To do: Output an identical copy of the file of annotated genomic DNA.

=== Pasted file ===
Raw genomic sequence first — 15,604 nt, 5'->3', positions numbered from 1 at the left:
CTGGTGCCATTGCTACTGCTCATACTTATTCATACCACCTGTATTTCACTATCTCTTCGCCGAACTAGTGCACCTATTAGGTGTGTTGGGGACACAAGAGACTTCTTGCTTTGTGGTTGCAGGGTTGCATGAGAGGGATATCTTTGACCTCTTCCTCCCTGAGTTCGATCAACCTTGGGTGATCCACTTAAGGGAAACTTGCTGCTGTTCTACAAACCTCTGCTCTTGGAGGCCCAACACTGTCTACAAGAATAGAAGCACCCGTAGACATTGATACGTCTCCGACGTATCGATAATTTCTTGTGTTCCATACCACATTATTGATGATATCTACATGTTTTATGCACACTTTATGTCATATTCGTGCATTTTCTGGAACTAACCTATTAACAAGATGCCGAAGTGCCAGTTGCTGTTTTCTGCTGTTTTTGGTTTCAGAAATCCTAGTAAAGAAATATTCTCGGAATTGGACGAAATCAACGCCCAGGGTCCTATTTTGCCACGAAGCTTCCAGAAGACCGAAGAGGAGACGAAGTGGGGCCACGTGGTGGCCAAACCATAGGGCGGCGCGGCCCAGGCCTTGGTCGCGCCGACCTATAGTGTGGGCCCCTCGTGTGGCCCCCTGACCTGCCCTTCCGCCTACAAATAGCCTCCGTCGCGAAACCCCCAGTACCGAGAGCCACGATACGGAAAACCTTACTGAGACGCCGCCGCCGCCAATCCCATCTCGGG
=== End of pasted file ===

Raw genomic sequence first — 15,604 nt, 5'->3', positions numbered from 1 at the left:
CTGGTGCCATTGCTACTGCTCATACTTATTCATACCACCTGTATTTCACTATCTCTTCGCCGAACTAGTGCACCTATTAGGTGTGTTGGGGACACAAGAGACTTCTTGCTTTGTGGTTGCAGGGTTGCATGAGAGGGATATCTTTGACCTCTTCCTCCCTGAGTTCGATCAACCTTGGGTGATCCACTTAAGGGAAACTTGCTGCTGTTCTACAAACCTCTGCTCTTGGAGGCCCAACACTGTCTACAAGAATAGAAGCACCCGTAGACATTGATACGTCTCCGACGTATCGATAATTTCTTGTGTTCCATACCACATTATTGATGATATCTACATGTTTTATGCACACTTTATGTCATATTCGTGCATTTTCTGGAACTAACCTATTAACAAGATGCCGAAGTGCCAGTTGCTGTTTTCTGCTGTTTTTGGTTTCAGAAATCCTAGTAAAGAAATATTCTCGGAATTGGACGAAATCAACGCCCAGGGTCCTATTTTGCCACGAAGCTTCCAGAAGACCGAAGAGGAGACGAAGTGGGGCCACGTGGTGGCCAAACCATAGGGCGGCGCGGCCCAGGCCTTGGTCGCGCCGACCTATAGTGTGGGCCCCTCGTGTGGCCCCCTGACCTGCCCTTCCGCCTACAAATAGCCTCCGTCGCGAAACCCCCAGTACCGAGAGCCACGATACGGAAAACCTTACTGAGACGCCGCCGCCGCCAATCCCATCTCGGG